The Pirates of Malaysia (1896) is the 4th of Emilio Salgari’s novel (Verona, 1862-Turin, 1911) and the 3rd of the so-called series Pirates of Malaysia or The Sandokan Series, which would bring the author to fame as an adventure novels’ writer. Their main character is Sandokan, the prince of Borneo deposed by the English, against whom he plots revenge becoming a pirate and, with it, a plague for the British Royal ships in the area, acquiring “the Tiger of Malaysia” as a war name.
In this installment, Salgari makes Sandokan’s fate coincide with that of Tremal Nalik, a character who had already appeared in the previous novel, The Mysteries of the Black Jungle, and whom he rescues after being taken prisoner by James Brooke, the colonialist rajah of Sarawak and arch-enemy of Sandokan that was inspired by a real character. In the background, the romantic story of the Bengali Tremal with Ada, an English woman, reminds the fierce pirate of his own unfortunate love affair with Mariana, who happened to be her cousin. A story full of danger, combat, poisoning and romance with the intriguing and exotic South China Sea in the background, where piracy was an ancient and common practice among the people who inhabited it, especially among the illanum, famous for their ferocity and against whom James Brooke fought a famous battle in 1862.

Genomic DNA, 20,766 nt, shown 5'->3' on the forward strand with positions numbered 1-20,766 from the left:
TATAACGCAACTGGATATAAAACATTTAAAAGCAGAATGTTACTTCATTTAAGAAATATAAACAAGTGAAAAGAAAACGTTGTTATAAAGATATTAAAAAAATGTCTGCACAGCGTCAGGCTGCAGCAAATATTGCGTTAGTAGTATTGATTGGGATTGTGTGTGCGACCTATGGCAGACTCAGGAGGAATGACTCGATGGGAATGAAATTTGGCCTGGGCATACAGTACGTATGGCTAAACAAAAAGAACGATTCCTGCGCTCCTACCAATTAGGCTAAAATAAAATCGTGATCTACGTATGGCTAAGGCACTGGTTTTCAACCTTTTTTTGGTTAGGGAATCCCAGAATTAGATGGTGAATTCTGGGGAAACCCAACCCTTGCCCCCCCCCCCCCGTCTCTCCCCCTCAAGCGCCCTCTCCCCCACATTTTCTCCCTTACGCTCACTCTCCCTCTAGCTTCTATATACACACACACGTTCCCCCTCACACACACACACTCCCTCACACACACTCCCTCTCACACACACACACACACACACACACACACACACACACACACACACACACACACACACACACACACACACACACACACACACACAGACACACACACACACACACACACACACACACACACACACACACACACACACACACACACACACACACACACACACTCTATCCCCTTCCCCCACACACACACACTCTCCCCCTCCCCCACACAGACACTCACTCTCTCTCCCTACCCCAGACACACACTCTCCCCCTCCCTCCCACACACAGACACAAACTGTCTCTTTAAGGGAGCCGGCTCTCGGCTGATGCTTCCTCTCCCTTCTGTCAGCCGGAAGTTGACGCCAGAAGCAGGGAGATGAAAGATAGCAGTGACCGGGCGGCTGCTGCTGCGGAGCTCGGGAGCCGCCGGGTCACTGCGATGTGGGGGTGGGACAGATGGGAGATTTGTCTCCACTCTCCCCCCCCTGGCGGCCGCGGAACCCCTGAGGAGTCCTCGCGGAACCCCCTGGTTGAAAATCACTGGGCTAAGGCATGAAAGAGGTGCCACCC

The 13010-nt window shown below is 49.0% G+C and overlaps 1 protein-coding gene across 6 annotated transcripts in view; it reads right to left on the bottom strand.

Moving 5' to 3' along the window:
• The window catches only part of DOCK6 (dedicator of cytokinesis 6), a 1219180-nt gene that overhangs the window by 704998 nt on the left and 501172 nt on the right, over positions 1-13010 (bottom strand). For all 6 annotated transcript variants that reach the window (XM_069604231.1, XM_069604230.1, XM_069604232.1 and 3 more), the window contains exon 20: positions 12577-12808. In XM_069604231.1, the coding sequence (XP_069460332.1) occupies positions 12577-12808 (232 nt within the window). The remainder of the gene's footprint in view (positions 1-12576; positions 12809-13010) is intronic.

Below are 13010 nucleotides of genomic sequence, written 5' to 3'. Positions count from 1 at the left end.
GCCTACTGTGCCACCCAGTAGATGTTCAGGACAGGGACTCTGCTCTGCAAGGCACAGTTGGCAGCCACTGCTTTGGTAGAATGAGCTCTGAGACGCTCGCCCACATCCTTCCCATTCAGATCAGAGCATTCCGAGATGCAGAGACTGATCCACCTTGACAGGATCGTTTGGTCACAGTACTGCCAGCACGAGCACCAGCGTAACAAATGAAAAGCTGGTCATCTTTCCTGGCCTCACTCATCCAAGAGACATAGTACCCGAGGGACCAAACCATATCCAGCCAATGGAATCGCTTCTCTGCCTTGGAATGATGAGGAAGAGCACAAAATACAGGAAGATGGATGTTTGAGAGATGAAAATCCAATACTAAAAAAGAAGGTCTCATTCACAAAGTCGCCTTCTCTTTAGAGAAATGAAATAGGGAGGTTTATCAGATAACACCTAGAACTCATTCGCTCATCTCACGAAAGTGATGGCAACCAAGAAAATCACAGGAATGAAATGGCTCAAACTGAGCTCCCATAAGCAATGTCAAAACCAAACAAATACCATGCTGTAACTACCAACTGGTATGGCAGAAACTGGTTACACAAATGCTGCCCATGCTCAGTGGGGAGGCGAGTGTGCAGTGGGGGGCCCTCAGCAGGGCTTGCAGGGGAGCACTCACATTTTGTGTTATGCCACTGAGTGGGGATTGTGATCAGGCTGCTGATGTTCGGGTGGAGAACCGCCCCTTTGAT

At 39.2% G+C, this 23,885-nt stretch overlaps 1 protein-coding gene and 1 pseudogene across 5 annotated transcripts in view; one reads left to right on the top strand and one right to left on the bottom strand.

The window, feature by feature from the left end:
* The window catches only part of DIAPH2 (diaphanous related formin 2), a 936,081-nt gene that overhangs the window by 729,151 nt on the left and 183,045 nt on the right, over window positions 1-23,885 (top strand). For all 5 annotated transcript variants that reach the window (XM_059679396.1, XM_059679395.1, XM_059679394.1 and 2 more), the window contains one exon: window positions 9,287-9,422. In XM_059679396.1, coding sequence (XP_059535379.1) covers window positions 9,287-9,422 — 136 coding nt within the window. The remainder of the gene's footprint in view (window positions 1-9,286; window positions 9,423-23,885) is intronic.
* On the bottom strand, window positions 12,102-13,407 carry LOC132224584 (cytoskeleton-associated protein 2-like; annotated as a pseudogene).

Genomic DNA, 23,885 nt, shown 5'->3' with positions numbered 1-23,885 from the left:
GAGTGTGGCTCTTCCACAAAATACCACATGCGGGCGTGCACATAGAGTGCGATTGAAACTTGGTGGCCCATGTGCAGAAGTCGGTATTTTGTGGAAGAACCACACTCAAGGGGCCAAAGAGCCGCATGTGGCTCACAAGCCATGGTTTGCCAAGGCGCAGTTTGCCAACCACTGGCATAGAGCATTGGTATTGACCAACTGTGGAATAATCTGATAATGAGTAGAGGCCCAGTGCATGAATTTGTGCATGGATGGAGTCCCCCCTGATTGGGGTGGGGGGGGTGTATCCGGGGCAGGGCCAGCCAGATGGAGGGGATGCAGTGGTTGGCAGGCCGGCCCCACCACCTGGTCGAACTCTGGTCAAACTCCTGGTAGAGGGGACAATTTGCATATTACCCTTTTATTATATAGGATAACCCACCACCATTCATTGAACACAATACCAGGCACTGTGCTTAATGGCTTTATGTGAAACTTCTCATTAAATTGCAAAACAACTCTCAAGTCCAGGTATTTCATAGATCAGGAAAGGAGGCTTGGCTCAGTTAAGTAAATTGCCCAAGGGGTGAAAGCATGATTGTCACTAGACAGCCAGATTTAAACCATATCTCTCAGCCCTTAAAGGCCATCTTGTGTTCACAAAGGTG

A curious fact that exemplifies the powerful and characteristic imagery in Emilio Salgari’s work is that despite his prolific descriptions of the geography, nature and customs of the region, these come mainly from other literary sources since the writer, who was also a sailor but not a captain as he used to say, never sailed those seas and never even travelled outside Italy in his entire life.